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The Tacoma times. [volume] (Tacoma, Wash.) 1903-1949, June 19, 1916, Image 2

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*AGE TWO.
JUNE NOTION SALE
Continues Tomorrow With Renewed
Enthusiasm.
HOOKS AND KYKB—
tieet quality solid braaa _#*fl_X^_s\
hooks nnd rye*., all sl/es, * #|| lyy/E^K
iv both black -ml white; Jll/V_(C,/J^)\—
' Juaen.nl -Ir fir t I All X^/XJW
: price, card uu kll I* \&SJM^b
HIMIKN AND KYKH— |WV /~~\ \^*^H_K»a
standard quality hooks I A. . \ 3t\
and nveo, nil I'll -' C^*
hooks nnd fjrs on « caul. | *W^W. ♦^^^VSr V
June inition Male price, X'Jk. TC^fr
', Tilltn: CARDS 4fJr Vf)? X^ y \
BAFKTY PINS — ctcel J\%«ZZzfi\^S)e£^
meteiy plan, assorted /y Jr7 v-' A *WJL________
Nlzea, one dozen on a BWV—' \ / Y^H H
card; June notiou sale ■ ' v « \ ,*r* t J
price. FIVE mr«^>* N_ • "Jl
HAFKTY PlNS—the best W^Tl —Q^sbß»
i|imlii.v s..inl brass safety cjL^Xi
plus in all sizes, guaranteed (XtliLllt st PPOKI 1 i;s—
iml (1. rn-l; .liiiic ni.tii.ii 7 ass.,l led styles and sizes,
sale price, card lb June notion sale -f
vnnttvi oil.—good „,,,,1- price, a card I C
ity machine oil. large I- slimii Sll X—large tr
ounce bottles; June notion ounce black spool silk. i-\
--nale price. -J n eiilent i|iiallty. In si/.e A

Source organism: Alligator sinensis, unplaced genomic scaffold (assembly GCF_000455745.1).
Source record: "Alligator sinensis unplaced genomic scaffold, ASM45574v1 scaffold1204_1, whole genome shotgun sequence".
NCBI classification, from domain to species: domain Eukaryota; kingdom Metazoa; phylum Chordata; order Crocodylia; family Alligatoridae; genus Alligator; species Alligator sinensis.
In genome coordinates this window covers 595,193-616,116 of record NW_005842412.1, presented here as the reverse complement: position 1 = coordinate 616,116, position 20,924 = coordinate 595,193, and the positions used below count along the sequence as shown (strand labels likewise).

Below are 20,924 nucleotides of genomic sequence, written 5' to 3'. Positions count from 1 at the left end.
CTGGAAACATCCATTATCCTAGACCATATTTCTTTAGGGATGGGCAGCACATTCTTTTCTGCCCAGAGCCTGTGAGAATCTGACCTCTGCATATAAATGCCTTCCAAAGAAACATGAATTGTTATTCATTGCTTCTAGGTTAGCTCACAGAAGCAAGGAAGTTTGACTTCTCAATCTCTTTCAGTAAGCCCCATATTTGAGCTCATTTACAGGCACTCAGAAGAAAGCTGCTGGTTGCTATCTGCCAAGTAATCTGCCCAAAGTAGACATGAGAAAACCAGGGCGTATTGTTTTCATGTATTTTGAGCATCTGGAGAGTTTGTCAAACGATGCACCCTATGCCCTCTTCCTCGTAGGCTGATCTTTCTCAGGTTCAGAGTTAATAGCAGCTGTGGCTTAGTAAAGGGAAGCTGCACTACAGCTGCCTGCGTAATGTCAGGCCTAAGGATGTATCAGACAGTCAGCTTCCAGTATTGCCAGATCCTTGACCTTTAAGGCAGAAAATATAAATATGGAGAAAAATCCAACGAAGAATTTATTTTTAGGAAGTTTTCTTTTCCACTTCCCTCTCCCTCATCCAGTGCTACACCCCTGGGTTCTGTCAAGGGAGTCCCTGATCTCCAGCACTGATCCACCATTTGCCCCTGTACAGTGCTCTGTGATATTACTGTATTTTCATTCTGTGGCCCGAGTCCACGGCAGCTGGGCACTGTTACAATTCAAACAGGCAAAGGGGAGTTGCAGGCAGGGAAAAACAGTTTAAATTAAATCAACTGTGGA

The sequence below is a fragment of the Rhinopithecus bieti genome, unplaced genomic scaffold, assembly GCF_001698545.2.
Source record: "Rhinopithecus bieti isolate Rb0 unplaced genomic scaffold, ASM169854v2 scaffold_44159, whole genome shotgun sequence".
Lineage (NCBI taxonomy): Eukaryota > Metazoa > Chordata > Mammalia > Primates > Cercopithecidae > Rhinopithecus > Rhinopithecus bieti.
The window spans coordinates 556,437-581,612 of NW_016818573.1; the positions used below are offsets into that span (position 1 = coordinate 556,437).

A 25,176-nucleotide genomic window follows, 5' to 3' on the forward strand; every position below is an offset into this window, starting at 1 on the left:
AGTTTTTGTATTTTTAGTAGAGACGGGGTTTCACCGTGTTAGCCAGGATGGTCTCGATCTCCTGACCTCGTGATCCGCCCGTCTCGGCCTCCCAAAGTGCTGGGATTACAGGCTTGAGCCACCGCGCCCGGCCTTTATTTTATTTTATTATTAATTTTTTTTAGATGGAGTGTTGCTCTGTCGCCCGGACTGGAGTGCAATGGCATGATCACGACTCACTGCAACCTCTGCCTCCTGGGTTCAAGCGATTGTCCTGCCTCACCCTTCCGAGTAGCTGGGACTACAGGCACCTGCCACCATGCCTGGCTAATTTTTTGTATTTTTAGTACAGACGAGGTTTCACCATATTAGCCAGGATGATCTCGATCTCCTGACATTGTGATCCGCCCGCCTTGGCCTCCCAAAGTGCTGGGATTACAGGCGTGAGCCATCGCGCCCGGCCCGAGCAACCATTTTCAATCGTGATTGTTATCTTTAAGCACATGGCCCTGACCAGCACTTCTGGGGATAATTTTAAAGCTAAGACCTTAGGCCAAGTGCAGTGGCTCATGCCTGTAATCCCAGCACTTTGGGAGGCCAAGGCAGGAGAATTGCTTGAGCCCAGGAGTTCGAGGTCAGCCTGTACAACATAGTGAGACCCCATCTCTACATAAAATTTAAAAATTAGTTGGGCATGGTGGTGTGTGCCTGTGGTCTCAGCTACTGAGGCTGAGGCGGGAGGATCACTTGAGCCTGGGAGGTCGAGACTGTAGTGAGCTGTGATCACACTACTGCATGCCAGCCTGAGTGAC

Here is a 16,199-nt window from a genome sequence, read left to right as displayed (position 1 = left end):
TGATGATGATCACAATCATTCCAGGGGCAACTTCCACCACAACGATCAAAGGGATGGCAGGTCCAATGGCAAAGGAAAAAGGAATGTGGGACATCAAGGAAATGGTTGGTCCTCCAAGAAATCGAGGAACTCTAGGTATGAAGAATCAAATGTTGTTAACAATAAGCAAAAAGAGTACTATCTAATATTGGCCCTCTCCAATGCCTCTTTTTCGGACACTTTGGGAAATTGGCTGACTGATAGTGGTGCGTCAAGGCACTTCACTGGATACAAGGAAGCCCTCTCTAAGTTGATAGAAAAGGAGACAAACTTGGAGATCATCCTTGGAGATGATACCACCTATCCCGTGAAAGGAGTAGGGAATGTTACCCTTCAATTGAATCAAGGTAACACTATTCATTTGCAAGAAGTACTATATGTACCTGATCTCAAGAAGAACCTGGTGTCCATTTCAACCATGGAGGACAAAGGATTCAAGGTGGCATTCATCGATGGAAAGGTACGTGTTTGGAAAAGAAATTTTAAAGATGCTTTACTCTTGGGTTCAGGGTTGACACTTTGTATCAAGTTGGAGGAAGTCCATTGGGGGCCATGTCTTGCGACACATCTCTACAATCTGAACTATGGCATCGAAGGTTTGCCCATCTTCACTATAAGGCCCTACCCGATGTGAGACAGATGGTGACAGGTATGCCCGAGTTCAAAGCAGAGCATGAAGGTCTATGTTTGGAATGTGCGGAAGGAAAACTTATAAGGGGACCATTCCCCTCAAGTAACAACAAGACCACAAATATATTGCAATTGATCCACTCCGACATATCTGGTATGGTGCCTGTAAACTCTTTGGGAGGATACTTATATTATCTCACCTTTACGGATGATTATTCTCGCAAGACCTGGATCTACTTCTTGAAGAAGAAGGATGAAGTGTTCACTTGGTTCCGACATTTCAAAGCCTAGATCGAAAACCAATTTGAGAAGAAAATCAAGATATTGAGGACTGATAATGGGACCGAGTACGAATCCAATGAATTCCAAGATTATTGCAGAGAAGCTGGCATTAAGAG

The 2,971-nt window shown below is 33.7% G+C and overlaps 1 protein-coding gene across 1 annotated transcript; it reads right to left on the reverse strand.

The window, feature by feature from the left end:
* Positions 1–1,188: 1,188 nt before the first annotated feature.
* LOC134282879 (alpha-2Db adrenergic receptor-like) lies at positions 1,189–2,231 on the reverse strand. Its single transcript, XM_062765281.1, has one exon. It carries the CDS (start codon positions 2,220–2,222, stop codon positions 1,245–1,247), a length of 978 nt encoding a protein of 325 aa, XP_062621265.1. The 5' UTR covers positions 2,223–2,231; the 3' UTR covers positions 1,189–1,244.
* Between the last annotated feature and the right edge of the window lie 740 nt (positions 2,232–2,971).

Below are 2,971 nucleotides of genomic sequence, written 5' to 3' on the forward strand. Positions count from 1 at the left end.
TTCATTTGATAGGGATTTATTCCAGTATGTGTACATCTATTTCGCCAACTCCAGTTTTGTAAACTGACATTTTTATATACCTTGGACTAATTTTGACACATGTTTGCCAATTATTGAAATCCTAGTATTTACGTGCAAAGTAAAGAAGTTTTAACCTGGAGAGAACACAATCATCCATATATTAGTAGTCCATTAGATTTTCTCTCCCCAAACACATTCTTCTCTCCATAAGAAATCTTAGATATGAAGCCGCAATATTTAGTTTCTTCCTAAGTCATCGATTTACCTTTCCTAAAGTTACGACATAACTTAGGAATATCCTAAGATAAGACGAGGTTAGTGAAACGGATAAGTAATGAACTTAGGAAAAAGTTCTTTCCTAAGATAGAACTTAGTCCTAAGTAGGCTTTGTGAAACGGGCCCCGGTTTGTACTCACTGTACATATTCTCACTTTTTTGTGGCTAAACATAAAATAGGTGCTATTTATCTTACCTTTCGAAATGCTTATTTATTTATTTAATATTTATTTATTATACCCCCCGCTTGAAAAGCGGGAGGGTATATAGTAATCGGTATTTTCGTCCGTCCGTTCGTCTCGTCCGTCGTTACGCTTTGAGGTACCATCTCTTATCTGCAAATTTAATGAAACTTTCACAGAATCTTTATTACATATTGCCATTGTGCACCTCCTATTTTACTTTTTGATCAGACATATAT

a bottle I C only; June n..ii*,n 4 C
II Ml; I'lNS—large assorted sale, 11 s|S>ol 100
wire hair pin rublnets, best DAICMNG COTTOX—stand
i|iinlii\ nnil full count; June aril quality darning cotton, '
notion isle price, 7 _ N-ply, large .'it-yard spools
a cabinet lb In hlack, white and colors;
II MIC li Ns— -t.iiiil.il,l <|iial- June notion sale price,
ity crlni|MMl wire hah- pins. HFYKX si is lAp
large one-oum •■ rolls, June for Ili C
notion sale price, C_ HASTIXt; COTTON—good
Inl 1: for 3l» quality hasting cotton, large '
LAWN TAPK—Rood quality MMI-jai tl spook; June no- •
white Idas Invvn taoe, assort- tion sale price, each Of _
ed widths, H-yard bolts; 4c, HI \KV for t,Jb
June notion K»l*e |>rice, *>ach SKIItT HA NGKHH—clothes
4c, NF.VF.X O'-c '''n "^ln hangers, come in '
for lOv might] hand) at summer
• _fIOCKIN'ti D\i;\ii;S — homes or camps; June in.- ■
foot 101111 darners; make lion sale price, <A _ .
1 ', darning socks much easier; THltli for lUC ;
1 ; June notion kale, Irt Kf l> < 1111. KltS—good qual
-1 ' pine each IUC ity ."-inch kid curlers, glove '
, : ItItFNKMAKF.K'S Willi:— stitched, one dozen in a ;
; imii v silver anil gold dress- package, June notion 1 0/\ '
• maker's wire, three-yard Kale price IC l» ',
• pieces, June notion sale, » _ SKI 111 ll.\\Dl\(_—Doiihli-il
a piece lb skirt banding in black anil
J t"<»lll.H—fine i|iiallty bard colors, .lime notion Q_
■ rubber combs, nine-inch Male price, a yard JC
; lengths, coarse and fine PKAItL HITTOXB— fine ;
toothed June notion X(l_ i|iiality fresh water p. ail
■ wile price, each ..... *tUb buttons, assorted si/,es, lino
'■ HAIR PlNS—fine i|iiality 11 to 24. June notion f) n
■ celluloid hair oins, impular sale price, a 1 mil . . <iU
medium si/.e. tl om- In a Sinn LACKS—I.OI.II qmil
, Im>\, shell color only ; June Ity hlack tubular shoo laces,
, notion sale Ift assorted lengths; June no.
price. Ikiv I (lb Hon sale price, Q _
LINKS TAPE —Dutch linen a pair v» C '
tape, assorted widths, .lime PKAItL BUTTON! — fresh
notion sale price, a bolt le, miter flsheye pearl buttons '
■ SFVFX OE#» '" assorted slses, line 21 to
for _Lwb Mi. just the thing for middy
HHASS liXH—host quality blouses; June notion "T^ ;
I- ugli -h 1.1 ass pins, fine sale price, a rani IU